For many, apps seemed to be the silver bullet for effective engagement, yet now we often hear people assert "We live in a post app world now". Could apps be a thing of the past? Charles Bagnall of Advanced reviews this apparent contradiction.
The main factor underlying this debate is relentless rise of mobile technology. 86 per cent of online donations made from a phone or tablet. The reality is that away from the office it is quicker and easier to use a mobile device. Charities know this - for out of office stakeholders - donors, members, local representatives, volunteers - engagement needs to have a mobile capability. Advanced's own customer research shows that 66 per cent believe social media, overwhelmingly mobile-based, has improved engagement; a similar proportion have invested in Cloud technology to underpin mobile access to key applications. So, what is the best way to engage users on the move?
Let's look at which apps work well for charities and why. Two of our own examples - starting with Nottingham Student's Union – they faced increasing work from expense claims submissions. The Advanced team created an app that used the phone's camera to capture receipts and then submit them to HQ for payment. Students loved it because they could use it anytime and anywhere. Head office approved it because it reduced processing times by 15 per cent.
In another example, membership organisation FSB replaced its triplicate carbon-copy application forms with a tablet-based app for their recruitment agents. The great advantage of an app here was that it could work offline, so agents were not bothered by connectivity issues when working with prospects. At Advanced, we also the geolocation features of phones to greater effect in enabling visiting care workers to automatically record the time and duration of visits to client locations.
Should you use an app?
So why not always use an app? Firstly, it incurs overheads such as security and OS versioning that make them expensive to develop. Secondly, apps work so well because they do one job brilliantly. Focused on one process, designers can make them intuitive, quick, fun. But if you need an app for every process, that could become expensive.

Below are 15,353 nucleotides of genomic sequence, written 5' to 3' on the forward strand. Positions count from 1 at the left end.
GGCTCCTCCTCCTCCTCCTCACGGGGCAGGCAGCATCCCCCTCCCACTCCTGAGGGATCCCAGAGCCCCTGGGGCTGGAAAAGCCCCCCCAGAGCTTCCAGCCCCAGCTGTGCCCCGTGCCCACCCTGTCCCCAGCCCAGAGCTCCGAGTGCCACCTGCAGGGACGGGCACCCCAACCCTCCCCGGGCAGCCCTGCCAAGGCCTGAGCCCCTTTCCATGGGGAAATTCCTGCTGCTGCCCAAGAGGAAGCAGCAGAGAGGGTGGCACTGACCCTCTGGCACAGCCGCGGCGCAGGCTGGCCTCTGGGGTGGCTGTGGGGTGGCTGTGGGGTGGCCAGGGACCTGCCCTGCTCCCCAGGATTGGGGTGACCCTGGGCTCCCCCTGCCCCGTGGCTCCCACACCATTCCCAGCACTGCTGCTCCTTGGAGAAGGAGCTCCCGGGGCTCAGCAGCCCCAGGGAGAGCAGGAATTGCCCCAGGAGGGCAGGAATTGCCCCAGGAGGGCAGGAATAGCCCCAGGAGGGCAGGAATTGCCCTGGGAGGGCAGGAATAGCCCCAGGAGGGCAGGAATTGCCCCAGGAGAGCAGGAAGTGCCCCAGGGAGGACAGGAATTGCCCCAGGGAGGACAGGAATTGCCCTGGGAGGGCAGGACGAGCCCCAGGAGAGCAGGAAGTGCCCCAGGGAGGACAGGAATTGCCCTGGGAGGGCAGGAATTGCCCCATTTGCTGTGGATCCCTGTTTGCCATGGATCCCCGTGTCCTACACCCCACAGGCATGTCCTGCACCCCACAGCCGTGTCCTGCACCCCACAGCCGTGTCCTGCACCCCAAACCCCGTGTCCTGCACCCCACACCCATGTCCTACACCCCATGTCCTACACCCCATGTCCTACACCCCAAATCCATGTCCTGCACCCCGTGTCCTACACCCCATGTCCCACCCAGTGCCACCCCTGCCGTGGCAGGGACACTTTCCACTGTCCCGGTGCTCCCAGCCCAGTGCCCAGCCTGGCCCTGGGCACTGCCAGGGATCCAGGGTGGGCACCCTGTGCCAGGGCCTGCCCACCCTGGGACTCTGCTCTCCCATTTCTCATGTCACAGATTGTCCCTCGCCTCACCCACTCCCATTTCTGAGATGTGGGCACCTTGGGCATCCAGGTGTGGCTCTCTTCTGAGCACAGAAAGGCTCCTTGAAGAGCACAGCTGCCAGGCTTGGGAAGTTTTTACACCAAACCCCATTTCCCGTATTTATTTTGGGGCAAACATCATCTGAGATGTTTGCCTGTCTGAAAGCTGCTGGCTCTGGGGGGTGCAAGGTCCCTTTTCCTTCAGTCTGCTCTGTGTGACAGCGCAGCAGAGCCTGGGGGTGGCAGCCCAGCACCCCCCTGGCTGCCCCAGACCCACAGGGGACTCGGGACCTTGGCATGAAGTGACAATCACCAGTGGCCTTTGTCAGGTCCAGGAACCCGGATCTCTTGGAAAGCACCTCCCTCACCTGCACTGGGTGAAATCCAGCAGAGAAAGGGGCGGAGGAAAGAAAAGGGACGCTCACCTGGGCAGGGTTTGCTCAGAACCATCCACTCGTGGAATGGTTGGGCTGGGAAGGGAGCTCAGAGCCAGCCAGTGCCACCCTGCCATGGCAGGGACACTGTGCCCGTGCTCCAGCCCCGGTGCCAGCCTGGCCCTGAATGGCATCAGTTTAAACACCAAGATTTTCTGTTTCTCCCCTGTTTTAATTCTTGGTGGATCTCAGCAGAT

So what makes it worthwhile to develop an app? Be sure they will be widely used by many, often and over several years. Larger charities running major campaigns can afford to create an app for just one campaign given huge audience size and associated revenue target. However, an app for a short campaign with a modest budget can rarely repay the investment.
Are there alternatives? Modern Cloud software, written as a responsive web application (RWA), works equally well in the browser on any device – whether a laptop, tablet or phone. If part of a suite of applications – such as the new Cloud solutions from Advanced – adding new functions is easy, and doesn’t carry the same incremental cost of one-off app development. This applies equally to your business software as it does to your supporter engagement. It can also address issues such as GDPR compliance. An app just for consent sign up seems unlikely, especially given that best practice for GDPR compliance continues to evolve – not so easy to embrace if every change requires rolling out a new app version…..
So we undoubtedly don't live in a post app world - there is absolutely a place for popular apps that maximise the internal DNA of a mobile device (camera, location), that solves a persistent and widespread problem, or can show a return on investment in the context of a campaign. But given many briefs simply do not fit that criteria, moving more applications to the Cloud looks an appealing and viable alternative allowing you to engage easily and flexibly with users - wherever they are.
Charles Bagnall is head of product management at Advanced
Civil Society Media would like to thanks Advanced for their support with this article